Let me just start off by saying opossums are repulsive creatures. The long snouts and tails, the rows of nasty teeth, the nighttime foraging through garbage and dead stuff, the defensive hissing—they just aren’t in the same category as say a bunny rabbit.
But babies being babies, even opossums are somewhat cute in their juvenile form (I’m using the word cute loosely here).
So when a baby opossum begins his adventures in life in your yard, you have an urge to root for his long-term success. Such is the case in our own yard.
He’s quite the adventurous fellow, that opossum. He’s met my dog, who weighs approximately 69.5 pounds more than he does, yet he casually held his ground while the dog cautiously sniffed the air around him.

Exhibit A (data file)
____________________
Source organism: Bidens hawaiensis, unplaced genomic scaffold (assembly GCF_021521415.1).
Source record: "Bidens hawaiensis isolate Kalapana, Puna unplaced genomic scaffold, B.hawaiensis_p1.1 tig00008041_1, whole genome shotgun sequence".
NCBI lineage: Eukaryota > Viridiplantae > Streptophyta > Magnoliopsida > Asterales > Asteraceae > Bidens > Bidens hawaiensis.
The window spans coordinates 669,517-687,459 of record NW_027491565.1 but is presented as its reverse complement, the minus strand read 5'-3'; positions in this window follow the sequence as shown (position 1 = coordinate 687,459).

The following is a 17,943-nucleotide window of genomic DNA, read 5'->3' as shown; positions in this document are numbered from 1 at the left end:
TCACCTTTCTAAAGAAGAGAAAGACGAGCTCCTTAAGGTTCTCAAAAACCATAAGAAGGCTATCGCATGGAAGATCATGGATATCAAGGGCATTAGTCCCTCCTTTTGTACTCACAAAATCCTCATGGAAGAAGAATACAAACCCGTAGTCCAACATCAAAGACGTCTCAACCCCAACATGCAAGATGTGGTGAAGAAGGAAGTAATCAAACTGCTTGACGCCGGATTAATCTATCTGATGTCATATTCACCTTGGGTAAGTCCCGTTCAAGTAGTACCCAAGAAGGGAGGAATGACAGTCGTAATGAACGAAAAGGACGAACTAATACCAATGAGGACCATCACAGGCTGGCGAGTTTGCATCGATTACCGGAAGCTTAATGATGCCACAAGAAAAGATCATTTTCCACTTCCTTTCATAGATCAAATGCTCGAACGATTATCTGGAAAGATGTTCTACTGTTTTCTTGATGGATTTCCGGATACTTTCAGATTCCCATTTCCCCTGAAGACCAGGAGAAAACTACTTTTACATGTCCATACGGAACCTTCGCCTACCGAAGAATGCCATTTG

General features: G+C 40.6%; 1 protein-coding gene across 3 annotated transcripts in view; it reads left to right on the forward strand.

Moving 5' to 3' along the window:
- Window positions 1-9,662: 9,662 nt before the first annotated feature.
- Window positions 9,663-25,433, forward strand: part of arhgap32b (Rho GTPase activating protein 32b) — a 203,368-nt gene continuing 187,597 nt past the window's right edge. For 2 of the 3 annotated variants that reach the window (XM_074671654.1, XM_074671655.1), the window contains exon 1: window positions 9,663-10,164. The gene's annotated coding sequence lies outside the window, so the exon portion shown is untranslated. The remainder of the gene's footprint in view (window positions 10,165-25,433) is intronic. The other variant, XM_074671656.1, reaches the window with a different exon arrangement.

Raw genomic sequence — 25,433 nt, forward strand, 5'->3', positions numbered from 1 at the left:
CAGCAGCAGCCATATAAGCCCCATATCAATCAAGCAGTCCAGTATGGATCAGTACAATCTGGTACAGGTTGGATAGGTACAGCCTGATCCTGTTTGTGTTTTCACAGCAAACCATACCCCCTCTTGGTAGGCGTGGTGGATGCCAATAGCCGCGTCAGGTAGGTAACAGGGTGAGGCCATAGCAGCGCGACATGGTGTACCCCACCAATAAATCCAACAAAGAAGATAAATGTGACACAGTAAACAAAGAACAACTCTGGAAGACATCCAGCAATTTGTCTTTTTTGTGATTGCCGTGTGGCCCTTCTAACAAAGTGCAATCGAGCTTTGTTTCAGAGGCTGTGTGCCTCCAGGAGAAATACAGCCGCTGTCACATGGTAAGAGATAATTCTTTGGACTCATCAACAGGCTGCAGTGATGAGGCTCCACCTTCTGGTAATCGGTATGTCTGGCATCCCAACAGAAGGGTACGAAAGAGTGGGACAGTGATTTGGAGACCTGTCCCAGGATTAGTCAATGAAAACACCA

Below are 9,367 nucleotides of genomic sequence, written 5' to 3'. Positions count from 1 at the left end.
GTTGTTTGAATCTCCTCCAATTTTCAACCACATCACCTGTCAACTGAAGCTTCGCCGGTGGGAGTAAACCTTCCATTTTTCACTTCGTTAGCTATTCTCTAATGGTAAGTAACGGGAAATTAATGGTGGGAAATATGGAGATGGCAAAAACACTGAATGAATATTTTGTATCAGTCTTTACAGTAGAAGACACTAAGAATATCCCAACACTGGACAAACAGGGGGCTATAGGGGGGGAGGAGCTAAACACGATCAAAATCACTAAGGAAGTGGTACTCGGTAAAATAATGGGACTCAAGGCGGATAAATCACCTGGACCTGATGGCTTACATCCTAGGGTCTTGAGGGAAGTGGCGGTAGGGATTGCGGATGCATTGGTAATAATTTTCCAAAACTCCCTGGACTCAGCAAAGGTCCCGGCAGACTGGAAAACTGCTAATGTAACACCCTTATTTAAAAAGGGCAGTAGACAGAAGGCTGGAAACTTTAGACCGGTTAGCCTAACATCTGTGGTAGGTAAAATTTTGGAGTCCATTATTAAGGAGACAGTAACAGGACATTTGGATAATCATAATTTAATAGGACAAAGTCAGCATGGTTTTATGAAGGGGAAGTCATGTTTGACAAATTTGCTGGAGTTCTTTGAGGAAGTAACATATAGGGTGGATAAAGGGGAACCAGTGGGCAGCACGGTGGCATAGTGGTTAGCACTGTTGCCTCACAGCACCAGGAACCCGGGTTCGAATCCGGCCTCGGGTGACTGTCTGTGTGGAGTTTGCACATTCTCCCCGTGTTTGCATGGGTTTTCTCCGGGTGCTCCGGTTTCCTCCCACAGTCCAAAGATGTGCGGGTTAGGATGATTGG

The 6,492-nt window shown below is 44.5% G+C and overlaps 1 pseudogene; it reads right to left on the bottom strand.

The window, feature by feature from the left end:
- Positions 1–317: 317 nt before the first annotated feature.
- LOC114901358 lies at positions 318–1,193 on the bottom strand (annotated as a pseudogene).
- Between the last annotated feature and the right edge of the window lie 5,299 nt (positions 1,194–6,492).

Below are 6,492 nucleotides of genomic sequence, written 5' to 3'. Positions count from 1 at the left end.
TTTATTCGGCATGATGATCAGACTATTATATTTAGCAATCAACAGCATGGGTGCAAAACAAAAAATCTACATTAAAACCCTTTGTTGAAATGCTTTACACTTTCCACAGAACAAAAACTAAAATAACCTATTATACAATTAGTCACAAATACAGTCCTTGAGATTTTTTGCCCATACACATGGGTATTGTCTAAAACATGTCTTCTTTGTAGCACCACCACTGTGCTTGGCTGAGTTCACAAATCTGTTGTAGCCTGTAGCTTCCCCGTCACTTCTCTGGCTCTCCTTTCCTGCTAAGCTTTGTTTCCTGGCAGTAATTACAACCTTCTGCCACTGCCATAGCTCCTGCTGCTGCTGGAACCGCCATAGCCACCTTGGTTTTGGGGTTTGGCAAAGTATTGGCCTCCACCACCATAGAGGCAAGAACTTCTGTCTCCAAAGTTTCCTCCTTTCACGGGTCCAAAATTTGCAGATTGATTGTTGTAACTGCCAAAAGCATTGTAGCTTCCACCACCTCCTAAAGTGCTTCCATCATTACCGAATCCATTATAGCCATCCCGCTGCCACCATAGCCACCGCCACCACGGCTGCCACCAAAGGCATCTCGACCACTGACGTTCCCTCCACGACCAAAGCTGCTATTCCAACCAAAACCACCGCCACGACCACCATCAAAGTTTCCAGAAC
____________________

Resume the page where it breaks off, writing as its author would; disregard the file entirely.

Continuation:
And then the other night, as we’re vegging out in the living room, we notice our dog sniffing around the couch. I decided to investigate. Yep, there’s our baby opossum, just minding his own business.
Getting a opossum out of the house is no easy task. We pulled back the couch, attempting to throw a blanket on him, which he easily evaded. He then headed under the entertainment center for more opossum fun.
From there, we basically set up a makeshift channel of boxes and wastebaskets directing him outside. It worked. Eventually. Not before he hissed at me and backed so far into the corner he was doing opossum handstands.
My wife had another sighting last night when she almost ran him over pulling into the driveway. This lil’ guy just doesn’t quit.
Yeah, it might be strange that I’m pulling for a baby opossum’s survival. You would, too, I bet. He’s got quite the adventurous spirit.
Let’s just hope he brings his nastiness somewhere besides my yard/house when he becomes an adult.